Monday, March 26, 2007

That man again

National Review's Iain Murray is really on a tear today. This post brings him back to his day job of arguing against the science of global warming by mentioning that awful man, Al Gore, because, as Jonathan Chait says --

Your average conservative may not know anything about climate science, but conservatives do know they hate Al Gore.

So here's Murray --

There's been a lot of talk the past few days about Iran's "oil weapon." Luckily, the Wall Street Journal energy blog reminds us of an inconvenient truth [geddit?] for that theory:

"Stephen Bailey, senior vice president at Frontier Strategy Group, countered in the CNBC debate that Iran might have a good reason to keep oil prices under control: Because it lacks refining capacity, it must import about 40% of its gasoline.

So prices might soar at the pump in Iran, as well, in the event of a confrontation. That could further weaken the political power of President Ahmadinejad, whose popularity is already diminishing at home, Bailey said. He didn’t mention it, but one reason for his falling popularity is Iran’s recent decision to ration and raise prices of gasoline."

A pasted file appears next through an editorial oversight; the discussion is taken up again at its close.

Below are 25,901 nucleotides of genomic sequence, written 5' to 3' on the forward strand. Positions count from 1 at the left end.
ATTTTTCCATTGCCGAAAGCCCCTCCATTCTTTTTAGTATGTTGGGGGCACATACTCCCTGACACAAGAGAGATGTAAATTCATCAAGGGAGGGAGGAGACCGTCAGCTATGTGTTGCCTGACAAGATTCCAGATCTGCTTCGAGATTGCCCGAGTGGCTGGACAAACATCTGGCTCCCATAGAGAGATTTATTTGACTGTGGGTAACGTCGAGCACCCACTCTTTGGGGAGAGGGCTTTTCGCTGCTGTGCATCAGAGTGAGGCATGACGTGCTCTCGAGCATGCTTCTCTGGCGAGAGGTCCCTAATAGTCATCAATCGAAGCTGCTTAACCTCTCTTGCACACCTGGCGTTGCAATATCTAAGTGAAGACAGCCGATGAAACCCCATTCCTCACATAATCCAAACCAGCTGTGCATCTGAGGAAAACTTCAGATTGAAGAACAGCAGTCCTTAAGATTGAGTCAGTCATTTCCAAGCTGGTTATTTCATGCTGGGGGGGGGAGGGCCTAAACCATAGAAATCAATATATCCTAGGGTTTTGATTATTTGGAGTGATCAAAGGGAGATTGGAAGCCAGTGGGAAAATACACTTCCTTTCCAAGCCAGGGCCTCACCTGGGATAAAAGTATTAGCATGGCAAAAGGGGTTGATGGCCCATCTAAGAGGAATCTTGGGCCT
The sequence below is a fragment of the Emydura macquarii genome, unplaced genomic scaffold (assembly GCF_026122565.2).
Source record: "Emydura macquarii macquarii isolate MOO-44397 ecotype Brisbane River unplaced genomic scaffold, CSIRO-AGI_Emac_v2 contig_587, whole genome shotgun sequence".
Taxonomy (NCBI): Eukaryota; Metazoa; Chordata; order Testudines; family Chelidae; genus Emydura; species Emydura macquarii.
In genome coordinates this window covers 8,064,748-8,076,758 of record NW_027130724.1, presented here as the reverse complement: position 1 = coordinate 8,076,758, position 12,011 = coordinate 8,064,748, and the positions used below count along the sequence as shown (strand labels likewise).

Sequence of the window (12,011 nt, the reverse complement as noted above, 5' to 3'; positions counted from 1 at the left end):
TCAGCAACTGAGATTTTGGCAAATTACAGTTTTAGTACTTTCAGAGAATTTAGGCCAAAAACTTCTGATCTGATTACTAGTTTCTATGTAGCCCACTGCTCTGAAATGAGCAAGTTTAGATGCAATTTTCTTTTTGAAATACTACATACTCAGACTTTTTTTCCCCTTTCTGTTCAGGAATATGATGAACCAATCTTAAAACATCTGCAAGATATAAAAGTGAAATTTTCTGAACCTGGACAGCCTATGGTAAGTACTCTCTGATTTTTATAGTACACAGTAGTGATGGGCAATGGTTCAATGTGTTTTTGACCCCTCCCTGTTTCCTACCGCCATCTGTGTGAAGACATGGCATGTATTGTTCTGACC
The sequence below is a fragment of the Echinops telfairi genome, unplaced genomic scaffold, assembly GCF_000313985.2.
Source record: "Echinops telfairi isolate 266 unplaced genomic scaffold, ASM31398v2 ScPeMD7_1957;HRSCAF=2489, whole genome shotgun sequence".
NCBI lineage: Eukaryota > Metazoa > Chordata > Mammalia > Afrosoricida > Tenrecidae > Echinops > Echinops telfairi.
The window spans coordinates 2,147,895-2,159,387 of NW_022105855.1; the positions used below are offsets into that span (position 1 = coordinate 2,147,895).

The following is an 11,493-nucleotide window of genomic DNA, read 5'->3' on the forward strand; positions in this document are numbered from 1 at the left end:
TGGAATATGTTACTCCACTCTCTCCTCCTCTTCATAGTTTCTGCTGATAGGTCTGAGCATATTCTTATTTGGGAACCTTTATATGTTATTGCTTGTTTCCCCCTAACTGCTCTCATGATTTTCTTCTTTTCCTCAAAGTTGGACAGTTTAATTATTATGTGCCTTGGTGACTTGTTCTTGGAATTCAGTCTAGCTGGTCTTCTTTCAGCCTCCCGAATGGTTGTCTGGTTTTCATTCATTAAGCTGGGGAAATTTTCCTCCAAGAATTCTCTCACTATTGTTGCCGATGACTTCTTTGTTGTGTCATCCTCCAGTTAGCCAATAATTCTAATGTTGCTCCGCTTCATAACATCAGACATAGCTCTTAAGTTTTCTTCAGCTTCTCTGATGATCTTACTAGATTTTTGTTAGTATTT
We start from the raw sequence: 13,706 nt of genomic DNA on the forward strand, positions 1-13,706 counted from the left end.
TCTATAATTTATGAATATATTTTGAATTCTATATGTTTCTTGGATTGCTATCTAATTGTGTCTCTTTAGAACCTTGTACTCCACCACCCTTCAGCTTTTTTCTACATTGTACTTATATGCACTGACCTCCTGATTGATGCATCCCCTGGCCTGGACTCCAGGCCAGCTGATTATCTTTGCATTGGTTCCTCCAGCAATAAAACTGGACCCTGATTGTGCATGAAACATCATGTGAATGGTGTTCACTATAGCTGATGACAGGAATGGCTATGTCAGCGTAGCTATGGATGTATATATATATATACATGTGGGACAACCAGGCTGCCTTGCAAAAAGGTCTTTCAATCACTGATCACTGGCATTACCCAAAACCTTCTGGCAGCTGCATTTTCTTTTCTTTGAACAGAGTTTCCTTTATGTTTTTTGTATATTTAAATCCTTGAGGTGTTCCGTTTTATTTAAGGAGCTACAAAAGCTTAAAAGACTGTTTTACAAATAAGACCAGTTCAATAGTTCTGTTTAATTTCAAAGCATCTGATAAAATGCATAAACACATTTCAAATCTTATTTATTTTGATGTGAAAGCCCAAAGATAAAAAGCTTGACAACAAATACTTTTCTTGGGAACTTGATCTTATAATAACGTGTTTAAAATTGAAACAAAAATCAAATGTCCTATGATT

Ration and raise prices of gasoline? Where have I heard that policy advanced recently? [geddit?]

Brilliant logic. Iran wants to raise the price of petrol. Al Gore wants to raise the price of petrol. Hence Al Gore = Iran! But seriously: everything that Murray got from the WSJ blog is right: Iran has a loony policy of massive subsidies on petrol but it doesn't have enough refining capacity. So it blows a huge chunk of its oil revenue on paying Indian refineries for petrol, and Tehran stinks because of all of the pollution since so many people have cars running on that cheap petrol. The only long-term remedy is to move towards a market price for petrol, but this apparently is now something that only a bad man like Al Gore could advocate.

Incidentally, Iain also botches the html in his post, as it currently looks like his last sentence, the 2nd dig at Gore, was included in the WSJ post.

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